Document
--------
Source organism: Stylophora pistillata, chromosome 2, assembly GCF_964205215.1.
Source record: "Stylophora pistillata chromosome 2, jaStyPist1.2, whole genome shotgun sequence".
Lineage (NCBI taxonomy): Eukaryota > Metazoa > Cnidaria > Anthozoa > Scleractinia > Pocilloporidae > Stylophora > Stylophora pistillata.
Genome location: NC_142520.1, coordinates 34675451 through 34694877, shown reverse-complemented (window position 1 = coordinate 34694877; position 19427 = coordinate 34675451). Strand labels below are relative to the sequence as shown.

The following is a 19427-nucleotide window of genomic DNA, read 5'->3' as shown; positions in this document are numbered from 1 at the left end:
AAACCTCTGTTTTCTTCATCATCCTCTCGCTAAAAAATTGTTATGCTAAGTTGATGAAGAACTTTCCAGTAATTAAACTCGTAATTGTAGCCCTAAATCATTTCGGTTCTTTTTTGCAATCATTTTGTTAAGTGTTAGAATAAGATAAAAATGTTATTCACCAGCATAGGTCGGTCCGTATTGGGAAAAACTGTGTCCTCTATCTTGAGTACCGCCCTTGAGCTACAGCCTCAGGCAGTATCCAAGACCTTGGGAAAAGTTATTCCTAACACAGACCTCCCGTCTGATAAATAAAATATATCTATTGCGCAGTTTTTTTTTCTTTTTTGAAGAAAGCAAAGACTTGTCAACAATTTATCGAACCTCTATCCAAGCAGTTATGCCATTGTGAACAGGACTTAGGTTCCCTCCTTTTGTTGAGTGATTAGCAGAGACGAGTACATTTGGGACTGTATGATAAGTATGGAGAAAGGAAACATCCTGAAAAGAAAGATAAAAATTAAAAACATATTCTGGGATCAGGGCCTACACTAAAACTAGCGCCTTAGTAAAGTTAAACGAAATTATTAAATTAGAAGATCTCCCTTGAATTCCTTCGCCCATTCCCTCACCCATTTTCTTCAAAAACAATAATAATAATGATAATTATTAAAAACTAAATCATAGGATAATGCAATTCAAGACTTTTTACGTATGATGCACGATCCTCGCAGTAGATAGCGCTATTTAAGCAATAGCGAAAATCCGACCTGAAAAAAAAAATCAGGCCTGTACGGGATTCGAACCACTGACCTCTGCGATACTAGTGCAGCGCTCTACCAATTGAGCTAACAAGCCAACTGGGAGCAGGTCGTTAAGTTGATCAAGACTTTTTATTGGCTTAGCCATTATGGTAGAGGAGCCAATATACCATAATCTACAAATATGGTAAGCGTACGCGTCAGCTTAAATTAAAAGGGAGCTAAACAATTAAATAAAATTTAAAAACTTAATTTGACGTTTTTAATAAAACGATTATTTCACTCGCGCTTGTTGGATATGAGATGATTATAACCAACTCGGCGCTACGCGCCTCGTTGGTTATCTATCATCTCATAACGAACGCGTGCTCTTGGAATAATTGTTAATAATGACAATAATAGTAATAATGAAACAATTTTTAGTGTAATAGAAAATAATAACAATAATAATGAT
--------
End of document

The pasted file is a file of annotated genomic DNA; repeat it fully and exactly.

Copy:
Source organism: Stylophora pistillata, chromosome 2, assembly GCF_964205215.1.
Source record: "Stylophora pistillata chromosome 2, jaStyPist1.2, whole genome shotgun sequence".
Lineage (NCBI taxonomy): Eukaryota > Metazoa > Cnidaria > Anthozoa > Scleractinia > Pocilloporidae > Stylophora > Stylophora pistillata.
Genome location: NC_142520.1, coordinates 34675451 through 34694877, shown reverse-complemented (window position 1 = coordinate 34694877; position 19427 = coordinate 34675451). Strand labels below are relative to the sequence as shown.

The following is a 19427-nucleotide window of genomic DNA, read 5'->3' as shown; positions in this document are numbered from 1 at the left end:
AAACCTCTGTTTTCTTCATCATCCTCTCGCTAAAAAATTGTTATGCTAAGTTGATGAAGAACTTTCCAGTAATTAAACTCGTAATTGTAGCCCTAAATCATTTCGGTTCTTTTTTGCAATCATTTTGTTAAGTGTTAGAATAAGATAAAAATGTTATTCACCAGCATAGGTCGGTCCGTATTGGGAAAAACTGTGTCCTCTATCTTGAGTACCGCCCTTGAGCTACAGCCTCAGGCAGTATCCAAGACCTTGGGAAAAGTTATTCCTAACACAGACCTCCCGTCTGATAAATAAAATATATCTATTGCGCAGTTTTTTTTTCTTTTTTGAAGAAAGCAAAGACTTGTCAACAATTTATCGAACCTCTATCCAAGCAGTTATGCCATTGTGAACAGGACTTAGGTTCCCTCCTTTTGTTGAGTGATTAGCAGAGACGAGTACATTTGGGACTGTATGATAAGTATGGAGAAAGGAAACATCCTGAAAAGAAAGATAAAAATTAAAAACATATTCTGGGATCAGGGCCTACACTAAAACTAGCGCCTTAGTAAAGTTAAACGAAATTATTAAATTAGAAGATCTCCCTTGAATTCCTTCGCCCATTCCCTCACCCATTTTCTTCAAAAACAATAATAATAATGATAATTATTAAAAACTAAATCATAGGATAATGCAATTCAAGACTTTTTACGTATGATGCACGATCCTCGCAGTAGATAGCGCTATTTAAGCAATAGCGAAAATCCGACCTGAAAAAAAAAATCAGGCCTGTACGGGATTCGAACCACTGACCTCTGCGATACTAGTGCAGCGCTCTACCAATTGAGCTAACAAGCCAACTGGGAGCAGGTCGTTAAGTTGATCAAGACTTTTTATTGGCTTAGCCATTATGGTAGAGGAGCCAATATACCATAATCTACAAATATGGTAAGCGTACGCGTCAGCTTAAATTAAAAGGGAGCTAAACAATTAAATAAAATTTAAAAACTTAATTTGACGTTTTTAATAAAACGATTATTTCACTCGCGCTTGTTGGATATGAGATGATTATAACCAACTCGGCGCTACGCGCCTCGTTGGTTATCTATCATCTCATAACGAACGCGTGCTCTTGGAATAATTGTTAATAATGACAATAATAGTAATAATGAAACAATTTTTAGTGTAATAGAAAATAATAACAATAATAATGAT